UEIL has always closely followed the developments related to the EU legislative framework that regulates the conditions for the distribution of vehicles and spare parts (including lubricants) in the EU. UEIL has played an important role in the consultation for the adoption of a revised Block Exemption Regulation for motor vehicle distribution and repair which entered into force in May 2010 (Commission Regulation (EU) No 461/2010). The Regulation is now up for review in view of its expiry on 31 May 2023. An evaluation was launched on 3 December 2018 and is still in progress.

The purpose of the evaluation is to gather facts and evidence on the functioning of the Motor Vehicle Block Exemption Regulation, notably by verifying the extent to which its objectives are fulfilled. The evaluation will be based on the following criteria: effectiveness, efficiency, relevance, coherence and EU added value. Upon conclusion of the evaluation phase in May 2021, the Commission will decide on the future exemption regime that will apply after May 2023.

A public consultation, in which UEIL participated, was launched on 12 October 2020 and ran until 25 January 2021. UEIL believes that the Motor Vehicle Block Exemption Regulation provides an adequate legislative framework to guarantee a level playing field between all operators and prevent anticompetitive behaviors. However, we believe the evaluation of the MVBER also provides a unique opportunity to improve a few aspects of the competition rules in the automotive aftermarket, including regarding the access to technical information. You can find UEIL’s position on this file here.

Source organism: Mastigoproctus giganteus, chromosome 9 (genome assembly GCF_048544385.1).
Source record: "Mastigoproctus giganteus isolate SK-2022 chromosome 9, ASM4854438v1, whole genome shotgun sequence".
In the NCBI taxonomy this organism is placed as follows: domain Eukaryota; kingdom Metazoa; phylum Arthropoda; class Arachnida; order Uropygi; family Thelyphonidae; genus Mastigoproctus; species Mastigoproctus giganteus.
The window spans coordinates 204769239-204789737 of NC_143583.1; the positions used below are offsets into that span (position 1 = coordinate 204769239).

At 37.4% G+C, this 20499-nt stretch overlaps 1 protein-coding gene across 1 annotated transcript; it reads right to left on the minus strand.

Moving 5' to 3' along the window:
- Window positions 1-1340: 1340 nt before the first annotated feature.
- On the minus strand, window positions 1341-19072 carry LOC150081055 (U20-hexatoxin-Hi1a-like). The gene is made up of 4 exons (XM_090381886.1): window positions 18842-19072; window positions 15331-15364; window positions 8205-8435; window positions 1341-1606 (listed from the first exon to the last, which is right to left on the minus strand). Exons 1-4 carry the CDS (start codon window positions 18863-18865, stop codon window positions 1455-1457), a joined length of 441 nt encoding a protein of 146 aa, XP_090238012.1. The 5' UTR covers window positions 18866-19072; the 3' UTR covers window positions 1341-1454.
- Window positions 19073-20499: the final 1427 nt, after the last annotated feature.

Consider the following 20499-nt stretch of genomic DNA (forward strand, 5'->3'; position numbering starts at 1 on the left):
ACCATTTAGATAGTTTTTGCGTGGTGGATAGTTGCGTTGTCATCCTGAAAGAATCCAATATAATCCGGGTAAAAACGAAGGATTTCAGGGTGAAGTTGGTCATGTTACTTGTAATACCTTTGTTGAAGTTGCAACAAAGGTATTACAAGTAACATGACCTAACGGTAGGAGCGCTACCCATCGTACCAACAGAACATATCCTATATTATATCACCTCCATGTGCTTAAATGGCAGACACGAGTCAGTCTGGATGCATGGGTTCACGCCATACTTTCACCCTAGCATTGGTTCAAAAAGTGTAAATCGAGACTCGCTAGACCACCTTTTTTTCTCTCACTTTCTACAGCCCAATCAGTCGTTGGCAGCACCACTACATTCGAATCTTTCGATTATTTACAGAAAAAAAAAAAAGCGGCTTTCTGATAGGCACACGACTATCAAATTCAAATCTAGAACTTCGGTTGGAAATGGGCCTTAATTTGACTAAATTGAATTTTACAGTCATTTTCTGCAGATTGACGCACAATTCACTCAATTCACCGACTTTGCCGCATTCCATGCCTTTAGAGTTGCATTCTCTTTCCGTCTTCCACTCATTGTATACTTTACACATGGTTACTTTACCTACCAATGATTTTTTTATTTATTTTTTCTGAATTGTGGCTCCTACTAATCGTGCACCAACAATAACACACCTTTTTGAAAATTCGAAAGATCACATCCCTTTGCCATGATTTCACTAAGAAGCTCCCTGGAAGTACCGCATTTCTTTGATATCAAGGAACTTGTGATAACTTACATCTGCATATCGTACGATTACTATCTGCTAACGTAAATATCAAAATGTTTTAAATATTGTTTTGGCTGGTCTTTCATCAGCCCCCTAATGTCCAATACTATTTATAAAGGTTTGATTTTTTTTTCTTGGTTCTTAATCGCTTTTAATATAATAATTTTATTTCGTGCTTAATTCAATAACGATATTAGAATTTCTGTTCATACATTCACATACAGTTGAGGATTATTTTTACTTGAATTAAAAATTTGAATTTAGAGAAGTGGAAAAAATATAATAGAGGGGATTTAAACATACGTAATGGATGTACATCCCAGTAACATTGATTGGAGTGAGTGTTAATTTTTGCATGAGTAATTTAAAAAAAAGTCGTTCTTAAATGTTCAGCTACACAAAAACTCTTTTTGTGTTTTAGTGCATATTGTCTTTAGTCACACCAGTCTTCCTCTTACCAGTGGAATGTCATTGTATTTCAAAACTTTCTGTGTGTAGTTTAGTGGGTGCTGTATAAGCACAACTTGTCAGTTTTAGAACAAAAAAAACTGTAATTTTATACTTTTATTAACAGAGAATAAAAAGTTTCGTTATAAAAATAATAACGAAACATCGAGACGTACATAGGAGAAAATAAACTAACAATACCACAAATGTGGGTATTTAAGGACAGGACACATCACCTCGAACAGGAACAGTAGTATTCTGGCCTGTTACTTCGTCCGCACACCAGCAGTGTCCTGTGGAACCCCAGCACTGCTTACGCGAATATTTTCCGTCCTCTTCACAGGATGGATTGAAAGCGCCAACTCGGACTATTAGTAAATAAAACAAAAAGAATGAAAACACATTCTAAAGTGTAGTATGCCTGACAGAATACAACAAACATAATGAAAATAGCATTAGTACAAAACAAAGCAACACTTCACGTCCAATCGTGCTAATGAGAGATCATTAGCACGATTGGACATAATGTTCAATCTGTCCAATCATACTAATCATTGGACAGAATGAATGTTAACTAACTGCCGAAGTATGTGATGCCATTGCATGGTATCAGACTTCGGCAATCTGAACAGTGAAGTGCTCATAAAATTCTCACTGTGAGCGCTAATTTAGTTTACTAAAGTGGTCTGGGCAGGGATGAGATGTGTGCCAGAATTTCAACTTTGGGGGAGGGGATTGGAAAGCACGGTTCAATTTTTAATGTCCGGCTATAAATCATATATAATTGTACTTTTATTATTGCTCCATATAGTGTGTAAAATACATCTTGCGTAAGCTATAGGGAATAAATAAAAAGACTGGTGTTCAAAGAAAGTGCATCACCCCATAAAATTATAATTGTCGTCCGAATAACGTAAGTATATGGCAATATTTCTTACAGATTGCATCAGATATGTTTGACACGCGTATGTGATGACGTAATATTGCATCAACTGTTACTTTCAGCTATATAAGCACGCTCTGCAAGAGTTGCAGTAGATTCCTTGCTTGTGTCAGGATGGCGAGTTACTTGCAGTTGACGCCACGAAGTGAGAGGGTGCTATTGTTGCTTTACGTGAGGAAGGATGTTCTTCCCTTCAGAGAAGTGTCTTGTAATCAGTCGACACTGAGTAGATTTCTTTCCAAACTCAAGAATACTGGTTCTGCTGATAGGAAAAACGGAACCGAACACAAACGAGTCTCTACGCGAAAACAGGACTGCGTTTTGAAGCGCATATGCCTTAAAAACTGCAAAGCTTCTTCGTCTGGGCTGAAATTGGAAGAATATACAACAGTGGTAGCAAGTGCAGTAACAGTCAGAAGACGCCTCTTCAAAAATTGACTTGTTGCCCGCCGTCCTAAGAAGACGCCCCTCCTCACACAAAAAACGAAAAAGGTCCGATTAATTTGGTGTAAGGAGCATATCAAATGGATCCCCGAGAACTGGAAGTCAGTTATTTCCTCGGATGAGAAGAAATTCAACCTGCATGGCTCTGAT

In the last years UEIL has also monitored the REACH implementation process and review, offering support to its members especially through the Health, Safety & Environment Committee. The main aims of REACH are to ensure a high level of protection of human health and the environment from the risks that can be posed by chemicals, the promotion of alternative test methods, the free circulation of substances on the internal market and enhancing competitiveness and innovation. Moreover, the European Union has published its Chemicals Strategy for Sustainability as part of the EU’s zero pollution ambition in October 2020. The strategy envisages a number of actions through 2021-2024 which involve the revision of REACH and other regulations, such as  the classification, labelling and packaging of substances and mixtures (CLP Regulation). The new strategy does not only aim to better protect citizens and the environment but also to boost innovation for sustainable and safe chemicals. The HSE Committee closely follows any discussion and developments related to the implementation of the EU Chemicals Strategy and in particular developments related to the restriction of PFAS, sustainability-by-design criteria and the definition of ‘essential uses’ for chemicals, among others.

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